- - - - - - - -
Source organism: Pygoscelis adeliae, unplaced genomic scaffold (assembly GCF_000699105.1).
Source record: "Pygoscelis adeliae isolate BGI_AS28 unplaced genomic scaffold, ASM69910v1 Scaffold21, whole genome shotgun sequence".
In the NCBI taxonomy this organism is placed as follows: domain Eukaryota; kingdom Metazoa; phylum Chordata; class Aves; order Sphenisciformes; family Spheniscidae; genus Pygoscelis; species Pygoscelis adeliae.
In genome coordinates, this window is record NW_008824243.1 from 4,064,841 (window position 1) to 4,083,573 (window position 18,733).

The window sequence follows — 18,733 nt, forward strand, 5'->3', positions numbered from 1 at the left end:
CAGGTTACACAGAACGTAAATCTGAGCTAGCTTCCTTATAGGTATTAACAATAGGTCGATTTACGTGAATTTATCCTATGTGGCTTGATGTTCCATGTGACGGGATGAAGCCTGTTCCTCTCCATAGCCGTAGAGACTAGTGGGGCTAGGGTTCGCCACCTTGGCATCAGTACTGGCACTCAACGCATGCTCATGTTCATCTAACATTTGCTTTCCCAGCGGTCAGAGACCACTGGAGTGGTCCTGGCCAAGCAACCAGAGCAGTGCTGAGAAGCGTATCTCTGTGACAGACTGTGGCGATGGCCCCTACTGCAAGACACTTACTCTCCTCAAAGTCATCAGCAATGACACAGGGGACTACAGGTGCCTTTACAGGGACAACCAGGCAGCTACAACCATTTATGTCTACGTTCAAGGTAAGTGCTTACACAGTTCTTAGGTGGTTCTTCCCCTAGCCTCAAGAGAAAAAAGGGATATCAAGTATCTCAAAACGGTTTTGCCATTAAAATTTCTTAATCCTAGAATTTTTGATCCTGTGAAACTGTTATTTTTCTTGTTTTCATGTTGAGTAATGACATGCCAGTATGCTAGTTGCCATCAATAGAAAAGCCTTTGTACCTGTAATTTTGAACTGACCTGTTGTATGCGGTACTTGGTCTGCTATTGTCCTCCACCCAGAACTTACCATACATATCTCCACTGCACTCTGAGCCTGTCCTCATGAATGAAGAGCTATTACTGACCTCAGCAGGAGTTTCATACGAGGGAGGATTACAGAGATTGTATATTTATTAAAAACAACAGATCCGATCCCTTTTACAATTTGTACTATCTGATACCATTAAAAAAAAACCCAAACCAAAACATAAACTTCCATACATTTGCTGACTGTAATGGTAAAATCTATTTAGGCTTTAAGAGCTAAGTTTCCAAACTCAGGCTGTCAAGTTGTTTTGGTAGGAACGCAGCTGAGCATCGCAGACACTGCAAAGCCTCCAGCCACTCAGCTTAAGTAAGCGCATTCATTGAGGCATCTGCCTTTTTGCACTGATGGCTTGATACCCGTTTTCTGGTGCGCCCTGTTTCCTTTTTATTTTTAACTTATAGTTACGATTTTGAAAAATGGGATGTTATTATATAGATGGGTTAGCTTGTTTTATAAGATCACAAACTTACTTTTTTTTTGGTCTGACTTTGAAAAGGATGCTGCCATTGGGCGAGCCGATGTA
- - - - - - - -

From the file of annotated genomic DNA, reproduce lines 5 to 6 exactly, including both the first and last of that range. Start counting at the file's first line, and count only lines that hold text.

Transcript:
The window sequence follows — 18,733 nt, forward strand, 5'->3', positions numbered from 1 at the left end:
CAGGTTACACAGAACGTAAATCTGAGCTAGCTTCCTTATAGGTATTAACAATAGGTCGATTTACGTGAATTTATCCTATGTGGCTTGATGTTCCATGTGACGGGATGAAGCCTGTTCCTCTCCATAGCCGTAGAGACTAGTGGGGCTAGGGTTCGCCACCTTGGCATCAGTACTGGCACTCAACGCATGCTCATGTTCATCTAACATTTGCTTTCCCAGCGGTCAGAGACCACTGGAGTGGTCCTGGCCAAGCAACCAGAGCAGTGCTGAGAAGCGTATCTCTGTGACAGACTGTGGCGATGGCCCCTACTGCAAGACACTTACTCTCCTCAAAGTCATCAGCAATGACACAGGGGACTACAGGTGCCTTTACAGGGACAACCAGGCAGCTACAACCATTTATGTCTACGTTCAAGGTAAGTGCTTACACAGTTCTTAGGTGGTTCTTCCCCTAGCCTCAAGAGAAAAAAGGGATATCAAGTATCTCAAAACGGTTTTGCCATTAAAATTTCTTAATCCTAGAATTTTTGATCCTGTGAAACTGTTATTTTTCTTGTTTTCATGTTGAGTAATGACATGCCAGTATGCTAGTTGCCATCAATAGAAAAGCCTTTGTACCTGTAATTTTGAACTGACCTGTTGTATGCGGTACTTGGTCTGCTATTGTCCTCCACCCAGAACTTACCATACATATCTCCACTGCACTCTGAGCCTGTCCTCATGAATGAAGAGCTATTACTGACCTCAGCAGGAGTTTCATACGAGGGAGGATTACAGAGATTGTATATTTATTAAAAACAACAGATCCGATCCCTTTTACAATTTGTACTATCTGATACCATTAAAAAAAAACCCAAACCAAAACATAAACTTCCATACATTTGCTGACTGTAATGGTAAAATCTATTTAGGCTTTAAGAGCTAAGTTTCCAAACTCAGGCTGTCAAGTTGTTTTGGTAGGAACGCAGCTGAGCATCGCAGACACTGCAAAGCCTCCAGCCACTCAGCTTAAGTAAGCGCATTCATTGAGGCATCTGCCTTTTTGCACTGATGGCTTGATACCCGTTTTCTGGTGCGCCCTGTTTCCTTTTTATTTTTAACTTATAGTTACGATTTTGAAAAATGGGATGTTATTATATAGATGGGTTAGCTTGTTTTATAAGATCACAAACTTACTTTTTTTTTGGTCTGACTTTGAAAAGGATGCTGCCATTGGGCGAGCCGATGTA